“I don’t even think he knows where it’s going.” Derek Jeter
The knuckleball is tricky. Jeter’s description of R.A. Dickey’s delivery that consistently tripped him up just as aptly describes the tumultuous career of any true knuckleballer. Ricki Stern and Annie Sundberg’s documentary Knuckleball! follows Dickey and Tim Wakefield through the 2011 MLB season, chronicling the lives of the then two remaining pro knucklers.
Careers of Knuckleball Pitchers Dickey, Wakefield, Hough and Niekro Prove as Unpredictable as the Pitch
The careers of the small fraternity who relied on the unconventional signature pitch resemble the slow, bumbling path of the pitch itself. Charlie Hough and HOF’er Phil Niekro among others join Wakefield and Dickey at special moments in the film to discuss what it means to live by the knuckleball. Niekro’s 21W-20L season with the Atlanta Braves is a perfect metaphor for the split-personality pitch.
No pitcher begins an MLB career hoping to gain celebrity for what’s been referred to as a “circus pitch.” It’s slow, rarely climbing above 70 mph, with minimal spin. When it works, it confuses hitters and trips up umpires. Even catchers are thrown off, making it all the more special.
Tim Wakefield was a 17-year veteran with the Red Sox and R.A. Dickey was finding his way during that 2011 season. Both detail their expectations of more conventional path at the onset of their careers, but fate intervened. Without turning to that pitch, who’s to say that both players would be the fan favorites they turned out to be.
Baseball purists will dig this documentary because it taps all the bases, pardon the pun. Leading off with innocent childhood photos with the kid bats, circling through the highs and lows, all the way to Wakefield’s emotional retirement ceremony. Hough and Niekro are prominent in the film, offering advice and perspective on the life of a knuckleball pitcher.
I Broke a Nail! And Other Great Film Moments
The pitch itself relies on the fingernail and not necessarily the knuckle. Yes – the release, controlling the speed and the ball’s deceptive path are all contingent upon the slight touch of the nail. Once, when R.A. Dickey broke his, all hell broke loose causing the pitch to lose its effectiveness. Again, the film succeeds in pulling you in to the story.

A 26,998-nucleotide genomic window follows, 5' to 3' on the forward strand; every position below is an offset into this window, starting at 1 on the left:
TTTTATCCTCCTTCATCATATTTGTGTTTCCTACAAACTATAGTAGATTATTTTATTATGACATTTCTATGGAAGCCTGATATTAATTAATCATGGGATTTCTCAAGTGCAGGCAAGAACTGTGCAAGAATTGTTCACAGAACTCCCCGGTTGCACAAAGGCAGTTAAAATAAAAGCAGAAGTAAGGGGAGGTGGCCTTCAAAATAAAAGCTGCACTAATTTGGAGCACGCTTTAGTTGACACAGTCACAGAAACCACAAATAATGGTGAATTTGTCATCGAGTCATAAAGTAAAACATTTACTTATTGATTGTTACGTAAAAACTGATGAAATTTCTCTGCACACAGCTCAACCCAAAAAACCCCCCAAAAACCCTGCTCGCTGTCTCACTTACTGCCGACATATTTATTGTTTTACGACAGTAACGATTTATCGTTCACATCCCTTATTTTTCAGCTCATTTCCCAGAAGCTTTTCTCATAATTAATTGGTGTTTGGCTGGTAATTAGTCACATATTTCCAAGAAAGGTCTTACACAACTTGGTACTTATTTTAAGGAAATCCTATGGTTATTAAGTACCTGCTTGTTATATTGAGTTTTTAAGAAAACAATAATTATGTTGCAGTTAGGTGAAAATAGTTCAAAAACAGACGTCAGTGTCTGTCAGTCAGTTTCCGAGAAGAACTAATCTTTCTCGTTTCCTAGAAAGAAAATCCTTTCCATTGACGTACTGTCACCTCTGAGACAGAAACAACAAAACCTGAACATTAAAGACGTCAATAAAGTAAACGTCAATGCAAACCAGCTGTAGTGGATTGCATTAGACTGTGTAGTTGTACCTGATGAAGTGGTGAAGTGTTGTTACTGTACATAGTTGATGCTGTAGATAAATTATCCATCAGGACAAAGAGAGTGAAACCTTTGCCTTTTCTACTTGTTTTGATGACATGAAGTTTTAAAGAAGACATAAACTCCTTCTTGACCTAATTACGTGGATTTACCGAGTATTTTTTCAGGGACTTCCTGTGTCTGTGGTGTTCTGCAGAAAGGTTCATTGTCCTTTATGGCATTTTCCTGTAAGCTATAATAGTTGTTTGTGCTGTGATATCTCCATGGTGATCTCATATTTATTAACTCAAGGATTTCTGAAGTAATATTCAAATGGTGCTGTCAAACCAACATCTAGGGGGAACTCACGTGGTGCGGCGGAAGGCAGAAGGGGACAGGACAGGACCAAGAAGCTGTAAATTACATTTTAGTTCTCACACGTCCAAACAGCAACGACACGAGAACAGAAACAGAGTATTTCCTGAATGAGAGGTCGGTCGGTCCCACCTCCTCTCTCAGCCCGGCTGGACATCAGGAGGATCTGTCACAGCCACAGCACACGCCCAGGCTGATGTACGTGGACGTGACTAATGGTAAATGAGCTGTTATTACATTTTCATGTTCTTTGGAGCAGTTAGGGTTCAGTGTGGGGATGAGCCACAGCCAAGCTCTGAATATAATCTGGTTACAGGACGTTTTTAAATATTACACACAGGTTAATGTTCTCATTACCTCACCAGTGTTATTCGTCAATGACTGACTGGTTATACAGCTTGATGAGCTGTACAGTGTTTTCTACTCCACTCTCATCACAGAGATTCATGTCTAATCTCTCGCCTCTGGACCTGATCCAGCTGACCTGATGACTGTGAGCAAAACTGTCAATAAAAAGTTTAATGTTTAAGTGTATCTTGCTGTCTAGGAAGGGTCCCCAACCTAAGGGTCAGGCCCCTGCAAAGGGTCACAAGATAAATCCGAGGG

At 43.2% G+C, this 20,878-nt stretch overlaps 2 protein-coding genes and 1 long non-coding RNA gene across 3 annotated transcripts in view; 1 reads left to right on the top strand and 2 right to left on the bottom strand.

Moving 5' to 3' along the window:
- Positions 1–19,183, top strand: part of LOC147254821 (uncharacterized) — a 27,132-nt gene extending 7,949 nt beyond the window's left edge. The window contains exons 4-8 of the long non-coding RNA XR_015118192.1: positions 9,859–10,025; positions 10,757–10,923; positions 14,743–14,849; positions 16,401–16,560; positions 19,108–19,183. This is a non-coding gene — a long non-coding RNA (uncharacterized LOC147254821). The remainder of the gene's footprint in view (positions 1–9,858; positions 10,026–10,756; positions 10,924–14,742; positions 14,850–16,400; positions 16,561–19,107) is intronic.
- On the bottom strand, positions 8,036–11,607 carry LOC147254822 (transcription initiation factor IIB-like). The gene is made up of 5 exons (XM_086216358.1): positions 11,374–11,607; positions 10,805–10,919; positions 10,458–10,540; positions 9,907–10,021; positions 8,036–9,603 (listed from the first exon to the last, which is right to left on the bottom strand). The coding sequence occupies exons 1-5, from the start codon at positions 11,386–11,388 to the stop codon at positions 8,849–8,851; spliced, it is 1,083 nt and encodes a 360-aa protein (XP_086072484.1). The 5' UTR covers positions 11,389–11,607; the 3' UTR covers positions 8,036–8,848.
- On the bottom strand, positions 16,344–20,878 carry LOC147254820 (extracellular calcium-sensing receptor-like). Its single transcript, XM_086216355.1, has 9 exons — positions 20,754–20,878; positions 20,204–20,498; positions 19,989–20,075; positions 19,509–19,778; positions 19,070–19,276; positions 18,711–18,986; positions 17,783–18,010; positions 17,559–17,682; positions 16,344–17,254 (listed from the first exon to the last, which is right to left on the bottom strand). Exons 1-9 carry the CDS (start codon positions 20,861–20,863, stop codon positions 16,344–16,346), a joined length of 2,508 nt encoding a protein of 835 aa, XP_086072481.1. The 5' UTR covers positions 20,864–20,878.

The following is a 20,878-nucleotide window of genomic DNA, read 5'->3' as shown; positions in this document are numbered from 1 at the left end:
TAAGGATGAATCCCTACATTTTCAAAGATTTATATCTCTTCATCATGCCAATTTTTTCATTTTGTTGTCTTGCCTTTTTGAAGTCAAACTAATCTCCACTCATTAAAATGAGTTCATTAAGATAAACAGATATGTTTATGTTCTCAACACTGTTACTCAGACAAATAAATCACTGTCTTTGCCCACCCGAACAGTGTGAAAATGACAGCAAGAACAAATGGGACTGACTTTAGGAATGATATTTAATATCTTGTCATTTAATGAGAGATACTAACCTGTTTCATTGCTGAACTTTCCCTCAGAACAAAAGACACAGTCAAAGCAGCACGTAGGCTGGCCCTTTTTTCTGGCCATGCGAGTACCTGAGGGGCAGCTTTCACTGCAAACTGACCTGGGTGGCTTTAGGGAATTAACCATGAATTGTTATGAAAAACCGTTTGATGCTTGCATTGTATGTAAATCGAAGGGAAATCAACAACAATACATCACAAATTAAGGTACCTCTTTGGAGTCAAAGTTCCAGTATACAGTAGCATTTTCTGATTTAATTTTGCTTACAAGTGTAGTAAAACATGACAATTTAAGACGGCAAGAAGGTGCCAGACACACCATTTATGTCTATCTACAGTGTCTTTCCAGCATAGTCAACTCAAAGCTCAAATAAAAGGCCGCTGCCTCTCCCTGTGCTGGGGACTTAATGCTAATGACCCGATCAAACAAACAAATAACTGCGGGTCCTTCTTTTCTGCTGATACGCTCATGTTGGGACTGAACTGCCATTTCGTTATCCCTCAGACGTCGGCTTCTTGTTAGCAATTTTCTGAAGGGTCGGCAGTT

The cinematography gives you goosebumps. Up close shots of freshly cut grass, aerial views of the mound, pans of the fans in the stands and the in-game shots are enough alone to keep you hyped. But those aren’t the most memorable scenes.
Conversations with Wakefield alone in his hotel room feel like theater monologues. Dickey’s in-car discussion of the loss of his first contract even before he signed following an exciting college career breaks your heart. Before you know it, you’re invested and pulling for Wakefield to win that special game. The results are in the history books, but it doesn’t matter because it feels like it’s happening all over again. Like batters facing these guys, you step up, you know it’s coming and you’re still unprepared to feel the story that deeply when it hits you.
R.A. Dickey Later Becomes 1st Knuckleballer to Win Cy Young Award
When Tim Wakefield retired from baseball as a Boston Red Sox at the Green Monster, he mentioned leaving behind R.A. Dickey and Charlie Haeger as the lone knuckleball pitchers to carry the torch. Really it was just Dickey, who has settled onto the Toronto Blue Jays roster after his major success with the New York Mets.
Boston must be missing Wakefield as just yesterday, new knuckler Steven Wright took the mound and got the win against Baltimore. The 30 year-old Wright, the newest member of the fraternity, is at the perfect age. Perhaps he’s setting us up for Knuckleball II!
Stream the film today on Netflix.